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THE BISHOP of Sheffield has been accused of barring the Archbishop of Nigeria from preaching at a church in his diocese and putting relationships in the already fraught Anglican Communion under even greater tension.
Archbishop Peter Akinola is one of the most controversial and well-known figures in the worldwide Church, leading the 17 million-strong Church of Nigeria and heading up the influential Council of Anglican Provinces in Africa. He has strongly opposed moves in the Western Churches to liberalise on the issue of homosexuality and famously remarked that you don’t have to go through Canterbury to get to Christ.
He has been a visitor to the Church of England many times in the past and has never been refused permission to preach before now.
A spokesman for the Bishop of Sheffield this week claimed that the problem was a misunderstanding of protocols governing the visit of a primate.
But the chaplain to the Nigerian Community in London, the Rev Ben Enwuchola said this week that the Archbishop had been asked to preach at a baptism service in St Thomas’s Philadelphia, Sheffield, which took place last Sunday during an informal visit to the city for a medical appointment. He agreed and asked the church to contact the bishop to seek permission. Later one of the clergy contacted Mr Enwuchola and told him that the Bishop had said he could only bring greetings but couldn’t preach.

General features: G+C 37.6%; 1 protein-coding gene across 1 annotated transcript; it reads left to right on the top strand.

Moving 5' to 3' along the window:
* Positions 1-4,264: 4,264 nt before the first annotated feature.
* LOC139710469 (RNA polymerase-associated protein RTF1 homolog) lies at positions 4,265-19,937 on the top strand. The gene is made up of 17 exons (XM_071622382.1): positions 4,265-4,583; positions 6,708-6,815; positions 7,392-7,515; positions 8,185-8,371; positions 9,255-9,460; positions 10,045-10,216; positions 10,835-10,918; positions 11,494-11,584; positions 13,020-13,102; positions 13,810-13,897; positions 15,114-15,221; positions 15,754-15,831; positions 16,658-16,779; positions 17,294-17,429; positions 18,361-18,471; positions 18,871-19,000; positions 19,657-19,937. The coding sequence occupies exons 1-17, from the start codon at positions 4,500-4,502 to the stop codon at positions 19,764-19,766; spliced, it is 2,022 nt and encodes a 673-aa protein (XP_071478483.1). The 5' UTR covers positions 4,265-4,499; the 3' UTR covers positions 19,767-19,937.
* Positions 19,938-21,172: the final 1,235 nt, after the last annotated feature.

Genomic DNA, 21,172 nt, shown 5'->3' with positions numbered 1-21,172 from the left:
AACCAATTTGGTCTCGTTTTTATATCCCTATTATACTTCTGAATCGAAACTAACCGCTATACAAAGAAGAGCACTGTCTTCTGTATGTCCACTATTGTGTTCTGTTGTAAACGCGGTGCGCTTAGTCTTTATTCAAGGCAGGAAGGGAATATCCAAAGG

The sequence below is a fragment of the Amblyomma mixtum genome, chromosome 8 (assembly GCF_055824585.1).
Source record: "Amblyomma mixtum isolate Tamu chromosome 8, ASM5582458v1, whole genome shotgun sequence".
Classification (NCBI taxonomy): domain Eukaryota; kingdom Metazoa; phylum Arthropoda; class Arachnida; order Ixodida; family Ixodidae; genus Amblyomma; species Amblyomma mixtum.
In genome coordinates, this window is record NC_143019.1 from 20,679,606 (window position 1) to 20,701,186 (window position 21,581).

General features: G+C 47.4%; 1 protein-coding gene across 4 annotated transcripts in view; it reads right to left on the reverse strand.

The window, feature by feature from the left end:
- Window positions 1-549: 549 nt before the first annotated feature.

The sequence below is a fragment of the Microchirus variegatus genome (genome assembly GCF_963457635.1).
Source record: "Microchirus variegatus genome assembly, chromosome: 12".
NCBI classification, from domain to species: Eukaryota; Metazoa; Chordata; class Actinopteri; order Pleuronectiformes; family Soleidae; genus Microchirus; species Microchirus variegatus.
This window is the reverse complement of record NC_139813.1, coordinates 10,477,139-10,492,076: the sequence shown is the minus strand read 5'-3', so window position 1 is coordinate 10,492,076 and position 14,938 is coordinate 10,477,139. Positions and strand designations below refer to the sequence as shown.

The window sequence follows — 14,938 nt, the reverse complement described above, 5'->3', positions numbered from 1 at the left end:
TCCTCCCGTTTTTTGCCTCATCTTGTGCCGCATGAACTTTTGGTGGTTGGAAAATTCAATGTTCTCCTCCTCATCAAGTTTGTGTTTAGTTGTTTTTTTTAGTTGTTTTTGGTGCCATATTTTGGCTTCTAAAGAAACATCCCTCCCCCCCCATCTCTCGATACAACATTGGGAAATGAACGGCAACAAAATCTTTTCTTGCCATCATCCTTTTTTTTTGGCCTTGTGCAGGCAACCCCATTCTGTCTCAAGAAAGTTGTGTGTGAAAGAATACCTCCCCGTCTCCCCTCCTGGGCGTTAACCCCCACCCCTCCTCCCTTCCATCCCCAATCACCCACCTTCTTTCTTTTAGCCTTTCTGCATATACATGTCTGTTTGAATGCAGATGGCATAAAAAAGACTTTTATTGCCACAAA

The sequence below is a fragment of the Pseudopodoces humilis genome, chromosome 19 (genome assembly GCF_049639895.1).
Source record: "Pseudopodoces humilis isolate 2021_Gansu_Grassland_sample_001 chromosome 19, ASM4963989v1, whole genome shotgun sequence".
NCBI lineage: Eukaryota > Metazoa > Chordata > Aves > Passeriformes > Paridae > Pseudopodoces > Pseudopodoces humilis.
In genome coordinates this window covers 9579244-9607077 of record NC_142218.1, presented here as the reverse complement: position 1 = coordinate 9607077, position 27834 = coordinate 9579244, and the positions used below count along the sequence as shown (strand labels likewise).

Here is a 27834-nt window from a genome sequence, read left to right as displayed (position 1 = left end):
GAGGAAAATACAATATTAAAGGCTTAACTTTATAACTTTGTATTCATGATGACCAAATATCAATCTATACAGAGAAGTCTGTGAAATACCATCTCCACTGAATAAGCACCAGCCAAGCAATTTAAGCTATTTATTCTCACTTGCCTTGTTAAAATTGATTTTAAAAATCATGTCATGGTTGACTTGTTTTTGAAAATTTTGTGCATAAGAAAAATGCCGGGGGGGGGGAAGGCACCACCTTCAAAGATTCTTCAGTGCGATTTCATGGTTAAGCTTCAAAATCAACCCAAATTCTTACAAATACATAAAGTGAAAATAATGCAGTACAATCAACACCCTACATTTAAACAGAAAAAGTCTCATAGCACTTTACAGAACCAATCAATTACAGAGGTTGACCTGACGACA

A diocesan spokesman denied the claims of a ban on the Archbishop: “An Archbishop cannot preach without the permission of the Archbishop of the Province. It was only a couple of days’ notice. The Bishop of Sheffield didn’t say no, but just pointed to the actual procedure we must follow.” In spite of these claims the Archbishop of Nigeria left the country believing that he had been refused permission to preach in the diocese. A senior clergyman said this week that seeking permission for an Archbishop to go into another province was usually just a matter of a phone call on the part of the visiting Archbishop or the church or diocese he was visiting. He expressed surprise that the diocese were not willing to phone the Archbishop of York’s office or had not advised St Thomas’ to do so if they believed that to be the correct protocol.
Furthermore, the claims of the diocese about short notice do not square with the account of the Archbishop of Nigeria’s chaplain who said that St Thomas’s phoned him on Tuesday or Wednesday of last week to give him the news that the Bishop had said he could only bring greetings but not preach.
Ben Enwuchola expressed incredulity at the diocese’s explanation. “That is ridiculous, that is just not true,” he said of the account of protocol given by the spokesman for the diocese.
Canon Chris Sugden of Anglican Mainstream said that given Archbishop Akinola’s ‘outstanding record as a church planter’ he would have been an appropriate choice of preacher at St Thomas’s. “It would be a great pity if it turns out that a simple administrative mistake means that the Archbishop has left the country under the impression that the Bishop of Sheffield’s office prevented him from preaching in a significant church plant in the diocese.”
Only last month the former Archbishop of Canterbury, Lord Carey, was banned from giving a lecture in Bangor Cathedral by the Dean. In contrast, the controversial liberal John Spong, former Bishop of Newark, frequented English pulpits during the 1980s and 1990s even in dioceses led by evangelical bishops.
An apology is in order - Andrew Carey comments and gives further details of the ‘banning’ of Archbishop Akinola.